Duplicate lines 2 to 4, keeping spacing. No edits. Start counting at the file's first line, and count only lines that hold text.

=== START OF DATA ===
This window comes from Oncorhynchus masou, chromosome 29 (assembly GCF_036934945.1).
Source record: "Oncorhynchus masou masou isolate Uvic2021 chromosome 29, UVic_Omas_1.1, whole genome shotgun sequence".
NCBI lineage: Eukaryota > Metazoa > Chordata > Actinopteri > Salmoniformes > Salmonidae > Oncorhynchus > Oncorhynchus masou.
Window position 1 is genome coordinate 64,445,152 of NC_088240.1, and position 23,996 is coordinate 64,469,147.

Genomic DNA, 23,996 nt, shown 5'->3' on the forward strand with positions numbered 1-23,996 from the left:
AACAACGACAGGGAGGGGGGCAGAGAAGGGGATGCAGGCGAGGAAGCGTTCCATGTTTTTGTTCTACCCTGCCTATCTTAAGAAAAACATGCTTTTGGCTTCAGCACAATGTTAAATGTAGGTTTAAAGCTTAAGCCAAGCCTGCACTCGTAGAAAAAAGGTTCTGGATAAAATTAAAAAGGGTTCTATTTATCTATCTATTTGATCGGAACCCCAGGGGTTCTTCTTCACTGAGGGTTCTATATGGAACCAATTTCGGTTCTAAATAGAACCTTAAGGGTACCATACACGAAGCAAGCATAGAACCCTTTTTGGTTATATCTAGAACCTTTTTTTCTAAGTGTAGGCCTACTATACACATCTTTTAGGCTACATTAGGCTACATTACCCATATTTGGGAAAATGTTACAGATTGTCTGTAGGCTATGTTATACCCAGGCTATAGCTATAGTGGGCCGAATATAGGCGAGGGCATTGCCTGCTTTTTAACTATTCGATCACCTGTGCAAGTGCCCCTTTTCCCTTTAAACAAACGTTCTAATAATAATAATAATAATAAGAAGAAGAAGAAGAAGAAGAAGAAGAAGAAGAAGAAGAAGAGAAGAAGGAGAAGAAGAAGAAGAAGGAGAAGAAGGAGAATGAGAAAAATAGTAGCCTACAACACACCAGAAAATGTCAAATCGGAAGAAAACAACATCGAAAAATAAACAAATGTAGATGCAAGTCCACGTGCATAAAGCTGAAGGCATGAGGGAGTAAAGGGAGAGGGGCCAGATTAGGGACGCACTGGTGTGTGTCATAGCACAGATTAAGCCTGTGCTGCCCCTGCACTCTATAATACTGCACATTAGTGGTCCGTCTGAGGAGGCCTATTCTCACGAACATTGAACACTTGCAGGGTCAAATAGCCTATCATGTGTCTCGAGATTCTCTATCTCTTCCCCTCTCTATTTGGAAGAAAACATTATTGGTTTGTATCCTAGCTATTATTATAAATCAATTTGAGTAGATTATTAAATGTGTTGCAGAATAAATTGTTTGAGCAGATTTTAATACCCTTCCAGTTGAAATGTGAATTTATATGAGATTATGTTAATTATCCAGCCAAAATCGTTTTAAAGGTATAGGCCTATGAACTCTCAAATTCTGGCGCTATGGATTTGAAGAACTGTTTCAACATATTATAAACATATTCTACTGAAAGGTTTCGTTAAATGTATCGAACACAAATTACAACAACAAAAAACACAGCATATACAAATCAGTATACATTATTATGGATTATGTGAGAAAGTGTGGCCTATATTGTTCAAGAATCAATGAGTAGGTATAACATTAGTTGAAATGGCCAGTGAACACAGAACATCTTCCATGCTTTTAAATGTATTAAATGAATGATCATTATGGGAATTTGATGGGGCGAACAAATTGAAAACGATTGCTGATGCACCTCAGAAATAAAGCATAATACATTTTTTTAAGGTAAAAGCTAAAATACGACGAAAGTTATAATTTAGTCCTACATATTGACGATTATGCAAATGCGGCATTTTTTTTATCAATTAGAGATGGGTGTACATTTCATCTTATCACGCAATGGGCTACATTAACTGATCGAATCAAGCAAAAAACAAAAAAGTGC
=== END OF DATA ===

Source record: "Oncorhynchus masou masou isolate Uvic2021 chromosome 29, UVic_Omas_1.1, whole genome shotgun sequence".
NCBI lineage: Eukaryota > Metazoa > Chordata > Actinopteri > Salmoniformes > Salmonidae > Oncorhynchus > Oncorhynchus masou.
Window position 1 is genome coordinate 64,445,152 of NC_088240.1, and position 23,996 is coordinate 64,469,147.